NEW YORK — More encouraging economic news and friendly signals from the Federal Reserve cheered investors on Thursday, as the stock market climbed to another record high.
The gains came a day after the Fed made clear that it’s in no hurry to raise a key bank lending rate, easing a major concern for the stock market.
Eight of 10 industry groups in the Standard & Poor’s 500 index rose, led by financial stocks.
“The question isn’t ‘Why are we up today?’” said Dan Veru, chief investment officer at Palisade Capital Partners in New York. “It’s ‘Why aren’t we up a lot more?’ What you’re seeing is the U.S. economy growing at a modest pace, not too hot and not too cold.”
Veru said it’s an environment that allows the Fed to stick to a policy that coaxes businesses to borrow and spend and could fuel further gains for stocks.
Two of three major U.S. indexes finished at all-time highs: The S&P 500 index gained 9.79 points, or 0.5 percent, to 2,011.36, while the Dow surged 109.14 points, or 0.6 percent, to 17,265.99. It was the second straight day the blue-chip index has closed at a record.
The Nasdaq composite, meanwhile climbed 31.24 points, or 0.7 percent, to 4,593.43, well below its dot-com era peak.
The S&P Financials sector rose 1.1 percent. Bank profits could rise if short-term rates stay low while the rates they charge on longer-term loans creep higher.
The day began with good news about the economy. Fewer Americans filed first-time claims for unemployment benefits last week, according to the Labor Department. Weekly applications fell to 280,000, well below economists’ forecasts. The four-week average, a less-volatile measure, also dropped.
Major markets in Europe headed higher as voters in Scotland decided whether to break from the United Kingdom. Germany’s DAX advanced 1.4 percent, and France’s CAC 40 gained 0.8 percent. Britain’s FTSE 100 added 0.6 percent.
Scotland opened polling stations on Thursday for a referendum on whether the country should leave the United Kingdom of Great Britain and Northern Ireland to become an independent state. Opinion polls have suggested the “Yes” campaign favoring independence is neck and neck with the “No” campaign that wants Scotland to stay in the U.K.
“A ‘yes’ vote is likely to weigh heavily on the sterling and equities,” said IG strategist Stan Shamu in a commentary. “A ‘no’ vote should result in a relief rally and is likely to be positive for the sterling and equities.”
The pound was trading at a two-year high against the euro at €1.27, and holding steady against the dollar at $1.64.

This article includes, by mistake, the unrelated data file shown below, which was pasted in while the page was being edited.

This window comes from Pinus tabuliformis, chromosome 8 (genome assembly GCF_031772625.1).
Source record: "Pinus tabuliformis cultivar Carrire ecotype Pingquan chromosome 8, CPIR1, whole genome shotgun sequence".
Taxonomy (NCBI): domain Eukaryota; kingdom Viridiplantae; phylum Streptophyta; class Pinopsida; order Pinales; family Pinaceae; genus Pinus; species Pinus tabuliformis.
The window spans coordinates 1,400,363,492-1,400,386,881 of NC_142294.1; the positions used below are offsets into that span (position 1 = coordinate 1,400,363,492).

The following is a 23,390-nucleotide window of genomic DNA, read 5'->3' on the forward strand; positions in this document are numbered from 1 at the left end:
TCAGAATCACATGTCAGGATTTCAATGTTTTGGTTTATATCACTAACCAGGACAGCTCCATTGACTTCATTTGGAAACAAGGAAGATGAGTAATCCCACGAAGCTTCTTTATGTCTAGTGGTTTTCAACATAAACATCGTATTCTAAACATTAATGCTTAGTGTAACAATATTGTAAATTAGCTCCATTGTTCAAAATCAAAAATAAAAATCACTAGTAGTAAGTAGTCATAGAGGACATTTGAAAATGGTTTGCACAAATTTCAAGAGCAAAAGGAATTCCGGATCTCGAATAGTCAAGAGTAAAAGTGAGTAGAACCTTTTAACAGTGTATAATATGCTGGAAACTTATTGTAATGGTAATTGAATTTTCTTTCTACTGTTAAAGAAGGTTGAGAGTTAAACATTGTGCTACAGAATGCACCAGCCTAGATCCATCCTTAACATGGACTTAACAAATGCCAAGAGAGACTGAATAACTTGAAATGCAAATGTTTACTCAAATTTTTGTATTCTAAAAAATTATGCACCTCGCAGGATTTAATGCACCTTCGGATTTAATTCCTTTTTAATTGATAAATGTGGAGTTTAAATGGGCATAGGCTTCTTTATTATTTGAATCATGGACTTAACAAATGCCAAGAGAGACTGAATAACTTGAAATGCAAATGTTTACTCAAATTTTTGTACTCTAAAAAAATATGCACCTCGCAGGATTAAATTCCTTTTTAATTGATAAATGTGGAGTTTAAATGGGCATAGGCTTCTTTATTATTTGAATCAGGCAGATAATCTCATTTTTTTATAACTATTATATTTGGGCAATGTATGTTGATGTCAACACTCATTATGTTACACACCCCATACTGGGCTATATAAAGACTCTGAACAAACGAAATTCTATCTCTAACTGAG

On Wednesday in the U.S., the Fed maintained its stance of keeping short-term interest rates near zero for a “considerable time.” Investors had speculated that the Fed might hint at an earlier start for rate hikes.
Among companies making big moves on Thursday, Rite Aid plunged 19 percent after it cut its profit forecasts for the full year, laying part of the blame on higher costs for generic drugs. The drugstore chain still expects sales of $26 billion this year. Rite Aid’s stock fell $1.23 to $5.41.
ConAgra said its quarterly profits nearly tripled, sending its stock up $1.47, or 5 percent, to $33.48. Sales for the company behind Chef Boyardee canned pasta and Hebrew National hot dogs were flat, but other costs fell.
Alibaba Group is expected to wrap up its mammoth initial public offering later Thursday, then make its debut on the New York Stock Exchange on Friday under the symbol “BABA.” The Chinese e-commerce company could raise as much as $21.8 billion from institutional investors, making it the largest IPO on record in the U.S.
Elsewhere, Hong Kong’s Hang Seng finished 0.9 percent lower and Japan’s Nikkei 225 gained 1 percent as the yen traded at a six-year low against the dollar. Markets in mainland China, India and Southeast Asia also rose.
In commodity trading, prices for precious and industrial metals fell broadly. Gold dropped $9 to settle at $1,226.90 an ounce, and silver sank 22 cents to $18.52. Copper dropped 5 cents to $3.09.
The price of oil fell on expectations of a quick return of Libyan production and continuing signals of lower global demand. Benchmark U.S. crude fell $1.35 to close at $93.07 a barrel in New York. Brent crude, a benchmark for international oils used by many U.S. refineries, fell $1.27 to close at $97.70 in London.
In other energy trading, wholesale gasoline fell 0.8 cent to close at $2.561 a gallon. Heating oil fell 3.3 cents to $2.712 a gallon. Natural gas fell 10.3 cents to $3.910 per 1,000 cubic feet
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